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Schoolboy, 14, is put in isolation after going to class with his hair in plaits

A schoolboy who went to school with his hair in plaits has been removed from his classes and put in isolation after his hairstyle was deemed ‘extreme’ by teachers.

Lealan Hague, 14, was placed in Exmouth Community College’s ‘reflection room’, where pupils continue lessons in isolation, after teachers said there was an ‘issue with his hair being worn up in plaits’.

The pupil, who regularly plays rugby at the Devon school, decided to tie his hair in plaits over the weekend to keep it out of his face but was told by staff he must instead keep it down.  

His mother Kirsty has now branded the school’s policy an ‘absolute joke’ and believes her 14-year-old has the same right to wear plaits as girls at the school.

Lealan Hague, 14, was put in isolation at Exmouth Community College after teachers said there was an issue with his hair being worn up in plaits

The pupil, who regularly plays rugby, decided to tie his hair in plaits over the weekend to keep it out of his face

The pupil, who regularly plays rugby, decided to tie his hair in plaits over the weekend to keep it out of his face

She said: ‘He has had the same hair cut for the past 11 years but he has been told this morning that because it is up today in a plait then it’s an issue.

‘His head of year said if he had his hair down it wouldn’t be an issue.

‘He is in top set for basically all subjects so it is clearly not affecting his learning. It’s an absolute joke.

‘We personally think he looks smarter with his hair up than down. He plays a lot of rugby so he had it tied up in plaits over the weekend to keep it out of his face and he liked it so he kept it up this morning.

‘When he has his hair down, it does not cover the rest of his head so you can still see he has shaved hair on the sides.

‘Putting him in internal at school means he has to sit in a room all by himself all day. 

‘If he goes to the toilet he has to be accompanied and can only go when all the children are in lessons so he does not be seen. He can’t go to the canteen for his lunch; that has to be done for him.

‘Whether his hair is up in plaits or down and scruffy it shouldn’t make a difference at all. If girls can have plaited hair then why can’t he?’   

It is not the first time the Hague family has clashed with the school over its haircut policy.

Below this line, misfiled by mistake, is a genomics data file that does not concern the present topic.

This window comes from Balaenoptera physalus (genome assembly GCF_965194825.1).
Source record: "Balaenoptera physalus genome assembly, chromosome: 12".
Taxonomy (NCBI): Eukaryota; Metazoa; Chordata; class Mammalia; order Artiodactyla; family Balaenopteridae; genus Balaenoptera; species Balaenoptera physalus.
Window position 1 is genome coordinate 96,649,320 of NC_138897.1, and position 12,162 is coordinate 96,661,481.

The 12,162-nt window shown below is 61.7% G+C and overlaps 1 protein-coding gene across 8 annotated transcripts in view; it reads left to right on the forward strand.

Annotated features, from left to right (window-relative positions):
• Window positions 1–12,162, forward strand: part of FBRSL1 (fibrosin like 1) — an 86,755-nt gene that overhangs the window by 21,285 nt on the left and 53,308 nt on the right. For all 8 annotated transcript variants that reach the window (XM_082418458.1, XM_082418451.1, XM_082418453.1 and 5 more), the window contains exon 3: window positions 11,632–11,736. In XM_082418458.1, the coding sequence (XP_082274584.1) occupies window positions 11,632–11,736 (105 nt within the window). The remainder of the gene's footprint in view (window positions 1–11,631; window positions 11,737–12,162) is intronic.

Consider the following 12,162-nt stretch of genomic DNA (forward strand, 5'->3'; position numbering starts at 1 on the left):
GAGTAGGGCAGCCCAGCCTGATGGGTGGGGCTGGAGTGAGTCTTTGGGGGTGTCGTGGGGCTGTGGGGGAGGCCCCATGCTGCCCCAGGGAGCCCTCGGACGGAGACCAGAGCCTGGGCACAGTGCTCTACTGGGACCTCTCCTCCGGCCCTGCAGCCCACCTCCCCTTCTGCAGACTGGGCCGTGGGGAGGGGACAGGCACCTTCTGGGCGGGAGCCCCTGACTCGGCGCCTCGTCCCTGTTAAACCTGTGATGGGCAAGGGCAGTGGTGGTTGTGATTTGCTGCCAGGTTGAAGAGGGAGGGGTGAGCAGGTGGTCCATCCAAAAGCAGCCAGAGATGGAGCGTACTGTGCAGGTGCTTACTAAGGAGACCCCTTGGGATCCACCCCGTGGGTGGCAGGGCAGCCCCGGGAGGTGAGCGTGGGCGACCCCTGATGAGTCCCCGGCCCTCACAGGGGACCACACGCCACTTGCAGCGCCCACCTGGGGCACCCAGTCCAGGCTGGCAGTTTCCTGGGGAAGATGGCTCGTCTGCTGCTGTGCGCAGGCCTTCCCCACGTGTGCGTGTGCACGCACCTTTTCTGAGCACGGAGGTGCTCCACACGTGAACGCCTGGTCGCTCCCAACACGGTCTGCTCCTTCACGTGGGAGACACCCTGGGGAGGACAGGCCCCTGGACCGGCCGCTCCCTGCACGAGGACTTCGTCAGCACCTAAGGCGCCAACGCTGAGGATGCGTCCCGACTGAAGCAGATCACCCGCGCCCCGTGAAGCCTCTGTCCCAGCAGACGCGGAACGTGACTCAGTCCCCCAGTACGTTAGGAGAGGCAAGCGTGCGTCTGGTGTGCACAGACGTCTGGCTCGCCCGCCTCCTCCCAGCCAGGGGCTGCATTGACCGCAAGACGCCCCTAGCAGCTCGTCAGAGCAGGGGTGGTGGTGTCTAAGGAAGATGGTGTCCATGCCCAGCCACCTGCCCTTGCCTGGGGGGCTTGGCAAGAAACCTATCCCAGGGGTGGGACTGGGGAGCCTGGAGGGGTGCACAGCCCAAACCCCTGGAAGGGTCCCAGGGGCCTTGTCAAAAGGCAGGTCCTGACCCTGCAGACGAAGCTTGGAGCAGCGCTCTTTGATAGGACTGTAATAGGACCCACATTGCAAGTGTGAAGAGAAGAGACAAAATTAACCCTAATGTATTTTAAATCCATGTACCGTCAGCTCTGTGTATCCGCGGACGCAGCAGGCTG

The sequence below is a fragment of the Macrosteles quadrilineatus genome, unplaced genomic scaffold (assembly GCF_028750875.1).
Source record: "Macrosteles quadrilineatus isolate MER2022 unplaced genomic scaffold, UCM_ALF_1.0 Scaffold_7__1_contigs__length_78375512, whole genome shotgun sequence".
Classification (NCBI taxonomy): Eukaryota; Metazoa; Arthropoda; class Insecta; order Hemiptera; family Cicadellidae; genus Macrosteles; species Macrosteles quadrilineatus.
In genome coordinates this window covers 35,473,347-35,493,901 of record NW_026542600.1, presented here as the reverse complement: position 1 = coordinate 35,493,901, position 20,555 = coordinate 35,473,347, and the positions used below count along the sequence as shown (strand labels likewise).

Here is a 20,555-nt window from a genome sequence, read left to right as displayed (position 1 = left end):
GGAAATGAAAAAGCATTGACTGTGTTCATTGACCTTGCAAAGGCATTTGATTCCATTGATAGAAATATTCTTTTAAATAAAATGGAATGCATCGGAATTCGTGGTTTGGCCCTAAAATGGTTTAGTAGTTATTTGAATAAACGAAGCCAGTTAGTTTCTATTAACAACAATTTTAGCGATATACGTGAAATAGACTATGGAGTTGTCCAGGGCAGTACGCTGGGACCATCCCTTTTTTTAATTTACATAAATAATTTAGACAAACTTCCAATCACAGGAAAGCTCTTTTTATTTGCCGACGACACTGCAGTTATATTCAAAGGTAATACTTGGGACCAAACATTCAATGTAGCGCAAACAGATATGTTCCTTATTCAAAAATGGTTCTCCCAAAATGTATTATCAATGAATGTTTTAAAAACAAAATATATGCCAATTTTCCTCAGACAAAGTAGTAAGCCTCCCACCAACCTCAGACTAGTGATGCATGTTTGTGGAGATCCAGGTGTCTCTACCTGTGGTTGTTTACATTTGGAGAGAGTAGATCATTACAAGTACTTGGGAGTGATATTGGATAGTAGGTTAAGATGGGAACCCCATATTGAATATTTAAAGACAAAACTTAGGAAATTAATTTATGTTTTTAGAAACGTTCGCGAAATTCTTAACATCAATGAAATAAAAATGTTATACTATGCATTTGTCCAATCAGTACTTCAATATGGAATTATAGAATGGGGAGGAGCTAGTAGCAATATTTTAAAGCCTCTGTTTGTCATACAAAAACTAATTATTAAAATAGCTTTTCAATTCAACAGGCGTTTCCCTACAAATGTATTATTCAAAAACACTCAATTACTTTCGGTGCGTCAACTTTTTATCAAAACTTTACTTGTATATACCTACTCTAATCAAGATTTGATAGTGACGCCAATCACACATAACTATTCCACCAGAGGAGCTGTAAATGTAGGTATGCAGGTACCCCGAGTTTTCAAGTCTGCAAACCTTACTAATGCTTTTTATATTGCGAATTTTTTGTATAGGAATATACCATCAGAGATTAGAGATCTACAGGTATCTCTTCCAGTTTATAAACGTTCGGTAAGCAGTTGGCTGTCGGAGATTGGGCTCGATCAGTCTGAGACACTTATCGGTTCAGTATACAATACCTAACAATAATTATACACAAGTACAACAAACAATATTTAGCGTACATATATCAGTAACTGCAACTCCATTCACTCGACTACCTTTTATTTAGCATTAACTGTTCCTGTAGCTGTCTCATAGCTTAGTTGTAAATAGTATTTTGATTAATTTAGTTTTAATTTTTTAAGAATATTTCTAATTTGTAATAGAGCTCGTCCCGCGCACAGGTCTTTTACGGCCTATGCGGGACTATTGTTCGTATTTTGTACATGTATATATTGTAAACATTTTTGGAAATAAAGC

The pupil has been told by his head of year if he kept his hair down (pictured) it would not be an issue

The pupil has been told by his head of year if he kept his hair down (pictured) it would not be an issue

Lealan's usual haircut

The school's haircut at home

Lealan’s usual haircut (left) and the haircut which he had a home (right) this March as salons remained closed

In March, Lealan, who had been looking forward to going back to school and socialising with his friends again after months learning from home, was forced to spend his first day back in isolation after having his haircut at home.

Just 45 minutes into the school day, he had been put in isolation after being told his haircut was deemed ‘extreme and too short’.

Kirsty said at the time how she had no choice but to cut his hair herself as salons still remained closed, and that because the blade on her hair clippers had broken she could only give him a zero around the sides, while leaving his longer hair on top. 

The following day Lealan was allowed out of isolation and back into the classroom.

Andrew Davis, principal at Exmouth Community College, explained at the time that the school had high standards around the appearance of the students and Lealan’s haircut was deemed a ‘very extreme haircut’.

However, when the circumstances were explained, he said no further action was taken.

Responding to the latest complaint over Lealan’s hair, Mr Davis said: ‘Our uniform rules are very clear and regularly communicated home to parents and carers.

‘As is the case with many other schools across the country we expect hair to be conventional, do not allow students to have a haircut below grade one or to have extreme differences in hair length.

‘The issue in this case was not about braiding but was about the fact that the braiding ran in a very small strip of hair across the top of their head, combined with a very close haircut of approximately grade 0, across the rest of their head.

‘From what I understand the student in question has previously worn his hair longer and so the shorter nature of his hair on the back and side of his head was not so noticeable.

‘We believe that the amount of very short hair at approximately grade 0 has also increased significantly from previously when we were trying to accommodate the situation with the hair left long.

‘Like most schools, we try to accommodate a range of hairstyles without resorting to any punitive action. This is usually through discussions with parents and carers about what would be acceptable to both parties.

‘When a student arrives at college with an extreme haircut, they are usually placed in our reflection room to continue with schoolwork until parents and carers are contacted and the issue resolved.

‘We regret any disruption to a child’s learning of whatever their ability. However, we have repeatedly made our expectations very clear to all students and their families.

‘School rules are also an important part of a child’s education which enable them to understand boundaries and consequences as they prepare to make their way in the world.’ 


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